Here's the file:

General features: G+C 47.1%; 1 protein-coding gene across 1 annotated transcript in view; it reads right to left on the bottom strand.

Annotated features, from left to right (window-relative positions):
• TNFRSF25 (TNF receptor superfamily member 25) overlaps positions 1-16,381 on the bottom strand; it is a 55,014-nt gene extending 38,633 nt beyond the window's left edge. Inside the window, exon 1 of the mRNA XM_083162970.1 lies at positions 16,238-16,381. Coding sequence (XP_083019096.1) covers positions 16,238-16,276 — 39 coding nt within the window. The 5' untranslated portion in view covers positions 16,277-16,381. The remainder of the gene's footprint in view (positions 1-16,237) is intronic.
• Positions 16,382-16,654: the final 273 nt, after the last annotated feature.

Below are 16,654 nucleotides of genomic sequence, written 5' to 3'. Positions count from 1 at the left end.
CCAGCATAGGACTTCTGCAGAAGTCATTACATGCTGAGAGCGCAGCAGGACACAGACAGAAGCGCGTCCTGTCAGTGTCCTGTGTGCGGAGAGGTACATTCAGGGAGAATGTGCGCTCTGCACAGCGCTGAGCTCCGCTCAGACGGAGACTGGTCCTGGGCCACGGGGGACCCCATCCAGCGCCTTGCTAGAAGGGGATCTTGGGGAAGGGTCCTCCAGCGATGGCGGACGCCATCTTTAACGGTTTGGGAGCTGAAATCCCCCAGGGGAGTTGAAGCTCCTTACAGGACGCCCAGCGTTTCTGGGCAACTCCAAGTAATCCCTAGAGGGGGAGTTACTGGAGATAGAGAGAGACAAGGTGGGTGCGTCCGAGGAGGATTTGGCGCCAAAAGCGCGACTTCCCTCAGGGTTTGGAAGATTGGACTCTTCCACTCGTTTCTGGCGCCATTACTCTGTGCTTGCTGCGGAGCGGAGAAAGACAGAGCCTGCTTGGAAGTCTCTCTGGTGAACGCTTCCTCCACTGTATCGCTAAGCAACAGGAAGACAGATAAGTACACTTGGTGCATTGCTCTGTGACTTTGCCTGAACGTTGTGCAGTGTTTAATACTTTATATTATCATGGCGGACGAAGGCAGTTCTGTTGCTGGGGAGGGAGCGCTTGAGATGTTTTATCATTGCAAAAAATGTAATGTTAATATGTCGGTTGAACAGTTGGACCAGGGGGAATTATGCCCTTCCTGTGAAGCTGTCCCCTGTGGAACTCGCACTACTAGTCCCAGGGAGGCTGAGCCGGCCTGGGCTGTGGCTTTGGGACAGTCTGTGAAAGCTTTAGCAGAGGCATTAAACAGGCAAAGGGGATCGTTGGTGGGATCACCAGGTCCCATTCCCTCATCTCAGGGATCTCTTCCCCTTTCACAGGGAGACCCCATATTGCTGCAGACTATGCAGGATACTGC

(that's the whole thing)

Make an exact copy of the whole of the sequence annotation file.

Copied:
General features: G+C 47.1%; 1 protein-coding gene across 1 annotated transcript in view; it reads right to left on the bottom strand.

Annotated features, from left to right (window-relative positions):
• TNFRSF25 (TNF receptor superfamily member 25) overlaps positions 1-16,381 on the bottom strand; it is a 55,014-nt gene extending 38,633 nt beyond the window's left edge. Inside the window, exon 1 of the mRNA XM_083162970.1 lies at positions 16,238-16,381. Coding sequence (XP_083019096.1) covers positions 16,238-16,276 — 39 coding nt within the window. The 5' untranslated portion in view covers positions 16,277-16,381. The remainder of the gene's footprint in view (positions 1-16,237) is intronic.
• Positions 16,382-16,654: the final 273 nt, after the last annotated feature.

Below are 16,654 nucleotides of genomic sequence, written 5' to 3'. Positions count from 1 at the left end.
CCAGCATAGGACTTCTGCAGAAGTCATTACATGCTGAGAGCGCAGCAGGACACAGACAGAAGCGCGTCCTGTCAGTGTCCTGTGTGCGGAGAGGTACATTCAGGGAGAATGTGCGCTCTGCACAGCGCTGAGCTCCGCTCAGACGGAGACTGGTCCTGGGCCACGGGGGACCCCATCCAGCGCCTTGCTAGAAGGGGATCTTGGGGAAGGGTCCTCCAGCGATGGCGGACGCCATCTTTAACGGTTTGGGAGCTGAAATCCCCCAGGGGAGTTGAAGCTCCTTACAGGACGCCCAGCGTTTCTGGGCAACTCCAAGTAATCCCTAGAGGGGGAGTTACTGGAGATAGAGAGAGACAAGGTGGGTGCGTCCGAGGAGGATTTGGCGCCAAAAGCGCGACTTCCCTCAGGGTTTGGAAGATTGGACTCTTCCACTCGTTTCTGGCGCCATTACTCTGTGCTTGCTGCGGAGCGGAGAAAGACAGAGCCTGCTTGGAAGTCTCTCTGGTGAACGCTTCCTCCACTGTATCGCTAAGCAACAGGAAGACAGATAAGTACACTTGGTGCATTGCTCTGTGACTTTGCCTGAACGTTGTGCAGTGTTTAATACTTTATATTATCATGGCGGACGAAGGCAGTTCTGTTGCTGGGGAGGGAGCGCTTGAGATGTTTTATCATTGCAAAAAATGTAATGTTAATATGTCGGTTGAACAGTTGGACCAGGGGGAATTATGCCCTTCCTGTGAAGCTGTCCCCTGTGGAACTCGCACTACTAGTCCCAGGGAGGCTGAGCCGGCCTGGGCTGTGGCTTTGGGACAGTCTGTGAAAGCTTTAGCAGAGGCATTAAACAGGCAAAGGGGATCGTTGGTGGGATCACCAGGTCCCATTCCCTCATCTCAGGGATCTCTTCCCCTTTCACAGGGAGACCCCATATTGCTGCAGACTATGCAGGATACTGC